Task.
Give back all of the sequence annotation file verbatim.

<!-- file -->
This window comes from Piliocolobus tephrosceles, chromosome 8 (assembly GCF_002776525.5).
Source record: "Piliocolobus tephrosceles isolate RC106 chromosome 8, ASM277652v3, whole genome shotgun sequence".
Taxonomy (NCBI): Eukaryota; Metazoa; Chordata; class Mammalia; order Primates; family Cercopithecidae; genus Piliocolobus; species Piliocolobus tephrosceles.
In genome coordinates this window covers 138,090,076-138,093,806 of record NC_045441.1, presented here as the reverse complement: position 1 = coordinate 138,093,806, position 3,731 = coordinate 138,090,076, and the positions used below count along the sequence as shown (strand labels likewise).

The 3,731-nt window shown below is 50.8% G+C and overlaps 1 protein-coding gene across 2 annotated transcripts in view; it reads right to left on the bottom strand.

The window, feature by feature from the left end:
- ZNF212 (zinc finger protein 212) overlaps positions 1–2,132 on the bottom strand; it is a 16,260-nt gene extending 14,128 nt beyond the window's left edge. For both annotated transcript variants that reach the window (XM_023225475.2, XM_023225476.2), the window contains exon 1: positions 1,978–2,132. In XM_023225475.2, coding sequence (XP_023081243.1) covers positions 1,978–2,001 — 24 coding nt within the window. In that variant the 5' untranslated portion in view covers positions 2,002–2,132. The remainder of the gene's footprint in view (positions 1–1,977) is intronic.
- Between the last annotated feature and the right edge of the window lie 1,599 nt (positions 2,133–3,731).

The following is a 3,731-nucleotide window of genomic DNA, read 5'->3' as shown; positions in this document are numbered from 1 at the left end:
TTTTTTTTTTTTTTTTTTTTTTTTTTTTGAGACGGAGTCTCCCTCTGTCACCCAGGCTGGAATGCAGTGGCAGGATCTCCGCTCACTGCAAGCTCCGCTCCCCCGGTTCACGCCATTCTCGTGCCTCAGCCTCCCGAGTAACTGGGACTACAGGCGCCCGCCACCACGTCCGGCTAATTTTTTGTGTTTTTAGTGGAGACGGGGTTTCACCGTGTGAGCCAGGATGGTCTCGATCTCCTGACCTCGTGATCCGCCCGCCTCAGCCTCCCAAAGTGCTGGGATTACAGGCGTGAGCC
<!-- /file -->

This window comes from Piliocolobus tephrosceles, chromosome 8 (assembly GCF_002776525.5).
Source record: "Piliocolobus tephrosceles isolate RC106 chromosome 8, ASM277652v3, whole genome shotgun sequence".
Taxonomy (NCBI): Eukaryota; Metazoa; Chordata; class Mammalia; order Primates; family Cercopithecidae; genus Piliocolobus; species Piliocolobus tephrosceles.
In genome coordinates this window covers 138,090,076-138,093,806 of record NC_045441.1, presented here as the reverse complement: position 1 = coordinate 138,093,806, position 3,731 = coordinate 138,090,076, and the positions used below count along the sequence as shown (strand labels likewise).

The 3,731-nt window shown below is 50.8% G+C and overlaps 1 protein-coding gene across 2 annotated transcripts in view; it reads right to left on the bottom strand.

The window, feature by feature from the left end:
- ZNF212 (zinc finger protein 212) overlaps positions 1–2,132 on the bottom strand; it is a 16,260-nt gene extending 14,128 nt beyond the window's left edge. For both annotated transcript variants that reach the window (XM_023225475.2, XM_023225476.2), the window contains exon 1: positions 1,978–2,132. In XM_023225475.2, coding sequence (XP_023081243.1) covers positions 1,978–2,001 — 24 coding nt within the window. In that variant the 5' untranslated portion in view covers positions 2,002–2,132. The remainder of the gene's footprint in view (positions 1–1,977) is intronic.
- Between the last annotated feature and the right edge of the window lie 1,599 nt (positions 2,133–3,731).

The following is a 3,731-nucleotide window of genomic DNA, read 5'->3' as shown; positions in this document are numbered from 1 at the left end:
TTTTTTTTTTTTTTTTTTTTTTTTTTTTGAGACGGAGTCTCCCTCTGTCACCCAGGCTGGAATGCAGTGGCAGGATCTCCGCTCACTGCAAGCTCCGCTCCCCCGGTTCACGCCATTCTCGTGCCTCAGCCTCCCGAGTAACTGGGACTACAGGCGCCCGCCACCACGTCCGGCTAATTTTTTGTGTTTTTAGTGGAGACGGGGTTTCACCGTGTGAGCCAGGATGGTCTCGATCTCCTGACCTCGTGATCCGCCCGCCTCAGCCTCCCAAAGTGCTGGGATTACAGGCGTGAGCC